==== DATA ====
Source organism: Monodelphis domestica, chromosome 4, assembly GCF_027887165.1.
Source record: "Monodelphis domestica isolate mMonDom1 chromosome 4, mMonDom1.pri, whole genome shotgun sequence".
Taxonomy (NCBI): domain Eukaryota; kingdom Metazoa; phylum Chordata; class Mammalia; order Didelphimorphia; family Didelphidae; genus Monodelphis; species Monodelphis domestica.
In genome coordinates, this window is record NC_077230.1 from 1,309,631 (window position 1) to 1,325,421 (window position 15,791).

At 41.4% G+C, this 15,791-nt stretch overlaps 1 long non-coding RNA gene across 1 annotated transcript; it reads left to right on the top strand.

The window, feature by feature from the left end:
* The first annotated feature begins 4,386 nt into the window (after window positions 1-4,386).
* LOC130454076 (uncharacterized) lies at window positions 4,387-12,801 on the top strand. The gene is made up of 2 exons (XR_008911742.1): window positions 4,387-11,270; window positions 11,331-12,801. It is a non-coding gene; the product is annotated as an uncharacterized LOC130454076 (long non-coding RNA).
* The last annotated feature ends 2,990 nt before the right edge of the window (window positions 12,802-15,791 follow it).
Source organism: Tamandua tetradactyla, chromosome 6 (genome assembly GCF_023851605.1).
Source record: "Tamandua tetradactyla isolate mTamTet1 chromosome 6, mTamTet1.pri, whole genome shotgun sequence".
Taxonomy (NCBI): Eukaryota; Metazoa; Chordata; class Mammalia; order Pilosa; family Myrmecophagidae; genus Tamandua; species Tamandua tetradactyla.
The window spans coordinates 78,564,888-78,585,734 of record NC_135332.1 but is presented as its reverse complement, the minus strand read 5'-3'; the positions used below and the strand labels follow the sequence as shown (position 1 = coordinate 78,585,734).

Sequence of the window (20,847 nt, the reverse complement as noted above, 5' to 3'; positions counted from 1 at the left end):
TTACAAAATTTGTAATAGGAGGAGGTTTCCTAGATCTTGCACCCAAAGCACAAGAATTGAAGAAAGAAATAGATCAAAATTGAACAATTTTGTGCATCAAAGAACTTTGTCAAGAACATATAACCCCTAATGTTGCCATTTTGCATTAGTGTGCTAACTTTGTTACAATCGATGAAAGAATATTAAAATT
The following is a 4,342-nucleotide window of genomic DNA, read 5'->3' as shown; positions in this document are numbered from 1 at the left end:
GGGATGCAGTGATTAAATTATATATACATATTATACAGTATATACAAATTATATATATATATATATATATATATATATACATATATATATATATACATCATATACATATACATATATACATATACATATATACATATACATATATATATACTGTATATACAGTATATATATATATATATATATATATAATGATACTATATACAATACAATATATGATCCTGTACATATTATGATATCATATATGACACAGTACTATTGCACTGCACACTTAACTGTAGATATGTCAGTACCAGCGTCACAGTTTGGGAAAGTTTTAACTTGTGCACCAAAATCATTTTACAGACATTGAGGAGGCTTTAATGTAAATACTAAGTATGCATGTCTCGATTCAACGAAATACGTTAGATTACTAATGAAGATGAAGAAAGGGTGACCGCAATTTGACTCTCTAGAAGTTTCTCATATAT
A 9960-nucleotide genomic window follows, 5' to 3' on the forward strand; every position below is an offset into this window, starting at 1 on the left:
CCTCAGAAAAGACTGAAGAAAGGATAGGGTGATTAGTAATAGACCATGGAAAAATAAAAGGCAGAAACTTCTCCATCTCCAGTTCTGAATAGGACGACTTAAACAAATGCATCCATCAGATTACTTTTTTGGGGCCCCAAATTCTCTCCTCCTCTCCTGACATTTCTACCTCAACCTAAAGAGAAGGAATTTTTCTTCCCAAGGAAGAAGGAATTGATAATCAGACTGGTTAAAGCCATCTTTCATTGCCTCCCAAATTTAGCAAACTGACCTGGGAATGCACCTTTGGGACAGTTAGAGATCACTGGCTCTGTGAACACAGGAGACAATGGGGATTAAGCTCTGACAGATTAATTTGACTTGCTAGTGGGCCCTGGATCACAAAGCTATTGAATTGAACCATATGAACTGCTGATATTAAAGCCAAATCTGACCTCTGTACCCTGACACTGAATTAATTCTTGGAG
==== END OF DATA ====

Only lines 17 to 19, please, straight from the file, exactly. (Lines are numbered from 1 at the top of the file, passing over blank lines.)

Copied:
GGGATGCAGTGATTAAATTATATATACATATTATACAGTATATACAAATTATATATATATATATATATATATATATATACATATATATATATATACATCATATACATATACATATATACATATACATATATACATATACATATATATATACTGTATATACAGTATATATATATATATATATATATATAATGATACTATATACAATACAATATATGATCCTGTACATATTATGATATCATATATGACACAGTACTATTGCACTGCACACTTAACTGTAGATATGTCAGTACCAGCGTCACAGTTTGGGAAAGTTTTAACTTGTGCACCAAAATCATTTTACAGACATTGAGGAGGCTTTAATGTAAATACTAAGTATGCATGTCTCGATTCAACGAAATACGTTAGATTACTAATGAAGATGAAGAAAGGGTGACCGCAATTTGACTCTCTAGAAGTTTCTCATATAT
A 9960-nucleotide genomic window follows, 5' to 3' on the forward strand; every position below is an offset into this window, starting at 1 on the left:
CCTCAGAAAAGACTGAAGAAAGGATAGGGTGATTAGTAATAGACCATGGAAAAATAAAAGGCAGAAACTTCTCCATCTCCAGTTCTGAATAGGACGACTTAAACAAATGCATCCATCAGATTACTTTTTTGGGGCCCCAAATTCTCTCCTCCTCTCCTGACATTTCTACCTCAACCTAAAGAGAAGGAATTTTTCTTCCCAAGGAAGAAGGAATTGATAATCAGACTGGTTAAAGCCATCTTTCATTGCCTCCCAAATTTAGCAAACTGACCTGGGAATGCACCTTTGGGACAGTTAGAGATCACTGGCTCTGTGAACACAGGAGACAATGGGGATTAAGCTCTGACAGATTAATTTGACTTGCTAGTGGGCCCTGGATCACAAAGCTATTGAATTGAACCATATGAACTGCTGATATTAAAGCCAAATCTGACCTCTGTACCCTGACACTGAATTAATTCTTGGAG